Thursday, February 20, 2014

The Meaning of Night by Michael Cox

One day, I received an email from Warren Fretwell, recommending that I read this book. Warren, thank you so much. It took me some effort to get a hold of this book, but it's really worth it.

For those who have never heard of this book, here's a short summary. Edward Glyver has just killed a man. Why? Because he wanted to make sure that he had the guts to kill, so that he wouldn't falter when he kills his arch-enemy Phoebus Daunt. Why does he want to kill Phoebus? Well, that would be the plot of the book.

In Edward, there is a clever protagonist whose flaw is the beautiful Emily. While I was rooting for him throughout the whole book, after reading and reflecting, I realised that the means he uses to try and achieves his goals are as bad as Phoebus. And yet I still wish that he had a complete triumph over Phoebus, which just goes to show that his narrative voice was very well written.

This book, although really thick, is gripping. It's Victorian in its setting and influences, except for one thing - the ending. While I'm not an expert on Victorian literature, most of the books that I've read (like those by Charles Dickens) have, more or less, a happy ending. This book has what I can only call an incomplete ending. Sure, the villain dies, but the protagonist is never restored to his rightful place. It's unsatisfactory, which is why I'm really glad there's a sequel to this book. I need the sequel so badly now.

While this book is supposed to be a mystery driven book, I think the real driving force are really the characters and how they interact with one another. Trust the wrong person, and success can suddenly fall away. Plot twists don't appear due to a clever trick in a murder or a mystery, they appear because the characters are irrational emotional humans and hide their emotions. And because this is told exclusively from Edward's point of view, all other characters are seen through his eyes. That means that while one character may seem innocent on first reading, on the second reading, knowing the true characters of the character, hints of their true allegiance comes out.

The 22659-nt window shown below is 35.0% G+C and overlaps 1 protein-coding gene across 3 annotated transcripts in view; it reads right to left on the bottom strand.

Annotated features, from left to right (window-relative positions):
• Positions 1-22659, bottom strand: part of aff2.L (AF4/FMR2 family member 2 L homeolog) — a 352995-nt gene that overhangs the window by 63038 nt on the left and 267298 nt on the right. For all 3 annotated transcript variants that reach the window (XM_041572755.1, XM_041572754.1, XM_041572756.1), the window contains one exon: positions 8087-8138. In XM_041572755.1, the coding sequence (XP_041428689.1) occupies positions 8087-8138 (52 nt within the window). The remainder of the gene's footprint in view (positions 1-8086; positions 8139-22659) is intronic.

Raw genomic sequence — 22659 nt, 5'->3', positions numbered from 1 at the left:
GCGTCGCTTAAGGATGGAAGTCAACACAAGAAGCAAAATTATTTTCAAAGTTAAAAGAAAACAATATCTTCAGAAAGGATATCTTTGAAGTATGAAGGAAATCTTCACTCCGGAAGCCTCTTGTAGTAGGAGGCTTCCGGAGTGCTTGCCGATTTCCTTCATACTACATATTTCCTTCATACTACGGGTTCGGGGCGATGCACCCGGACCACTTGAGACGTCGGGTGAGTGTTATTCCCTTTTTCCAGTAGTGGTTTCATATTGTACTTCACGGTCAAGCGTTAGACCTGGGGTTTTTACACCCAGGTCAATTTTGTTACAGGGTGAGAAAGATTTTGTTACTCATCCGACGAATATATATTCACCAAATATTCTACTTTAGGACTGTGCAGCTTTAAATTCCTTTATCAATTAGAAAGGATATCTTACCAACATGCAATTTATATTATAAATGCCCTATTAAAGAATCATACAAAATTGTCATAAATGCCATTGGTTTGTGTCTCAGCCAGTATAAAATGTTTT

I'm pretty sure that a re-reading of this book would bring more things to light, but right now, I really really need to go and find the sequel.


  1. I am very happy that you enjoyed "The Meaning of Night" as it is one of my favorite books. You captured its essence in your review.

    Michael Cox's expertly written novel was one I found difficult to put down, and yet, I was reluctant to finish it as I wished the adventure could go on and on and on. Every day I needed a "dose" of this engrossing story, so filled with vivid characters and scenes, packed with emotion, drama and suspense, that there were times I felt I was watching a film rather than reading a book. A wise investor will purchase the movie rights or, in the alternative, turn it into a mini-series for television.

    You can imagine how excited I was to learn Cox had written a sequel, "The Glass of Time," which I think you will find most enjoyable as he continues the saga where "Night" leaves off. Will Glyver get his revenge? Read it to find out.

    When I finished "Glass," I was left with a palpable feeling that Cox had intended to write a third book, extending the chronicle into yet another generation. Let me know if you felt the same way. Sadly, Cox was unable to go there, if that was his intention, as he succumbed to the illness he had been suffering from. Our great loss!

    1. I'm glad to see that your comment got through - thanks again for the thoughtful comment!



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